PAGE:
I am the author of three middle-grade children's books, and I blog on the side. My favorite topics are movies, writing, and pop culture.
When you have a good idea that you’re working on, it feels like all is right in your writing world. When you don’t have a project, you can feel lost or unfocused.
Growing up, I could always come up with story ideas, but as I started to pursue a professional writing career, I felt blocked. I was in that time between wanting to write just for fun and wanting to write stuff that people would read.
That would lead to a lot of self-doubt and hesitation about what topics or stories I could write about. So, I would comb through bookstores and libraries looking for books that would tell me what to write about. Unfortunately, I didn't find much on the subject.
Most books about writing tell you what to do once you have a solid idea. They like to explain the mechanics of the writing and editing process. I’m usually okay once I get started, but it's starting that can be tricky. You have to find something that you want to write about, something that will keep your attention throughout the length of the project, and something that others will want to read.
Below are 50 writing prompts that may help to shake loose some ideas of your own. Just writing the list gave me an idea for two new novels. So, I hope that this list is as helpful to you as it is to me.
Fighting with Yourself Over What to Write About Never Helps
- Write about a place that you’ve never been to. Imagine what it would be like.
- Write in a particular accent, preferably one that you are familiar with. Every region has one.
- Write a story set in your favorite historical time period. Do some research first. That still counts as writing.
- Make your protagonist the opposite gender from yourself.
- Write a main character who is much older than you.
- Write a mystery.
- Make up a brand new world. Spend time plotting out every detail about what the world is like before coming up with a story.
- Tell the ending of the story first. Then, try to tell the story to the reader so that it doesn’t matter that they know the ending.
- Write songs to insert into a story, and base the story around them.
- Update a classic story, or retell a classic story that is heavily disguised so that no one realizes that it is based on the original material.
- Tell a story from multiple points of view.
- Make a list of words and then use every word in a story.
- Make a list of words and then purposely leave them out of a story.
- Make your narrator unreliable.
- Tell a story from an animal’s point of view.
- Tell a story using a series of photos.
- Research a profession that you are interested in but don’t know about, and write about that job.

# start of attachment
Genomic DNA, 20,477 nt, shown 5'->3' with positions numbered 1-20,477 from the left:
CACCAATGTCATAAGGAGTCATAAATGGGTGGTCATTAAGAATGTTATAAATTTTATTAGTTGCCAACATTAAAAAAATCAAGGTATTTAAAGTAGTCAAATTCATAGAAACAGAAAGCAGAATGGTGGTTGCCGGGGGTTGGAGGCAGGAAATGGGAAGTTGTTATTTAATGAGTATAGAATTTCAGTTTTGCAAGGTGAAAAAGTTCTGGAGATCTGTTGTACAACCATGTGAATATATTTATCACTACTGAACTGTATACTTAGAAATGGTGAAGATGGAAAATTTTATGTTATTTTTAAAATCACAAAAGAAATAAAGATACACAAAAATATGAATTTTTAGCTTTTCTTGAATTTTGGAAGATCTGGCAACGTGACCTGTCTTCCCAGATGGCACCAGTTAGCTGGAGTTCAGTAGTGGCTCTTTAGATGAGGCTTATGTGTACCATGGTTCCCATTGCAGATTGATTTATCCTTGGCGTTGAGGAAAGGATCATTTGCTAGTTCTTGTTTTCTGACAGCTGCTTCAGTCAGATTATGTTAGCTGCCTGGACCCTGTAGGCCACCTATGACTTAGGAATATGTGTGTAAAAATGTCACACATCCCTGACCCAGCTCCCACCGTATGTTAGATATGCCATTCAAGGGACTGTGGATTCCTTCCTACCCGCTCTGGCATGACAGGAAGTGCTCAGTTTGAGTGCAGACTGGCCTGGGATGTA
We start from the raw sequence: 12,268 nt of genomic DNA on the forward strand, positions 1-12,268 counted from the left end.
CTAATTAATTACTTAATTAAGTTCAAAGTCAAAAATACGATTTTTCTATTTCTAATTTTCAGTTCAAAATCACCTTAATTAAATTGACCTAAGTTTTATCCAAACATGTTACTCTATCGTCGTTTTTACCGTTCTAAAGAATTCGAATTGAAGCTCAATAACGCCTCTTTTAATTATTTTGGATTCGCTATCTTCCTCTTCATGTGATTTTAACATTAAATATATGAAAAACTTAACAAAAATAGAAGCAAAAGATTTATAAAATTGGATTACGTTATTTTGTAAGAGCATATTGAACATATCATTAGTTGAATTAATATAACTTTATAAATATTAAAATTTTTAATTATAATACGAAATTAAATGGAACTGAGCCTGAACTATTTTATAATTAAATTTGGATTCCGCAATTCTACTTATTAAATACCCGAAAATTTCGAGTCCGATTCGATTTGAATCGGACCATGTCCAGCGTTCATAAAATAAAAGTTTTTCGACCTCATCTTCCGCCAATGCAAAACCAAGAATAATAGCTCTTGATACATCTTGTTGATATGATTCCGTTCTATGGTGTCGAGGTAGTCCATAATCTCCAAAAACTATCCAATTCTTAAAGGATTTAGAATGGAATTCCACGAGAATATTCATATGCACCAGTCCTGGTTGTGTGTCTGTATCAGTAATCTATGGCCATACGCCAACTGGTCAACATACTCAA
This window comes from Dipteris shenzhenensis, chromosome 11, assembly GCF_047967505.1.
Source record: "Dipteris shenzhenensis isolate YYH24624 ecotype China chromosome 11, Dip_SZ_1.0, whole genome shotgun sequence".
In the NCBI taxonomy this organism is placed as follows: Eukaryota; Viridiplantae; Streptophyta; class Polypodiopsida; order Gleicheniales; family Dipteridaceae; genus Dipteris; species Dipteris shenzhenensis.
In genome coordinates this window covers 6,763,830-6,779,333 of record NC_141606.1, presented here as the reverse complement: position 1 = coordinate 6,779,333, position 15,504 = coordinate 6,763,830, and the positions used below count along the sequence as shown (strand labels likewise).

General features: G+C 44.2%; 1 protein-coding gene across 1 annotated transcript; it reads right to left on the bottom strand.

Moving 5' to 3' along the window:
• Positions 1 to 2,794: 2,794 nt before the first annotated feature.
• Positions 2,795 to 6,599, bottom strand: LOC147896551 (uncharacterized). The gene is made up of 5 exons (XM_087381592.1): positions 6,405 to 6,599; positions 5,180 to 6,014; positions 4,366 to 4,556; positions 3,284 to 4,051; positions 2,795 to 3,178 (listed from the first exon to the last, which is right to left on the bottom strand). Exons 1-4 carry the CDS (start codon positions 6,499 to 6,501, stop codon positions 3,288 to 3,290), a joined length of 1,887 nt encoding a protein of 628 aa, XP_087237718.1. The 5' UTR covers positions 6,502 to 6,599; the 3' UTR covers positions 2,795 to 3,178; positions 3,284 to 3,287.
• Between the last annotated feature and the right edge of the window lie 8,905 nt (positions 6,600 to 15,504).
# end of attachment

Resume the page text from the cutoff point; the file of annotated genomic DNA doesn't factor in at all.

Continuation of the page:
- Write about your version of the afterlife.
- Write about a choice that you would have made differently and what the results would have been.
- Ask a child for a topic, and write about what they suggest.
- Come up with an interesting title, and shape a story around it.
- Write about your family history or one interesting relative’s life.
- Create a “choose your own adventure” or a story with multiple endings.
- Write a story based on a piece of art that you own or someone else’s. Make it about the subject of the piece, the artist, or the art itself (e.g., being stolen, being created, etc.).
- Write your version of the apocalypse.
- Create a fad.
- Center the story around a major news event.
- Write about an illness or disability.
- Write about the beginning or end of a friendship.
- Write about a dream you have had or a recurring dream that you continue to have.
- Write about the last days of someone’s life.
- Write about a kidnapping.
- Write about a celebrity.
- Write a coming of age story that you can identify with.
- Write about food, cooking, or eating.
- Write a fictional story designed as a memoir.
- Write something funny. Laugh out loud funny.
- Make a notoriously bad story good.
- Write about running or starting a business.
- Tell a ghost story.
- Write about mental illness, preferably one you have experience with or know about on some level.
- Write about somebody’s fear or phobia.
- Write about a character turning into something not human (an animal, an object, etc.).
- Write a story that relies heavily on dialogue over plot.
- Write about a crowded place (e.g., a concert, a theme park, a sports field, etc.).
- Write about a dream job or dream life.
- Write about someone with superpowers, not necessarily a superhero.
- Write about somebody who does something terrible and how they deal with the consequences.
- Write about a sporting event or team.
- Write a sequel to one of your previous pieces.
How did you do? Come up with any ideas? Have any prompts to add to the list? If so, let me know in the comments, or feel free to send me a draft or finished piece to read. Good luck!
LaZeric Freeman from Hammond on June 29, 2019: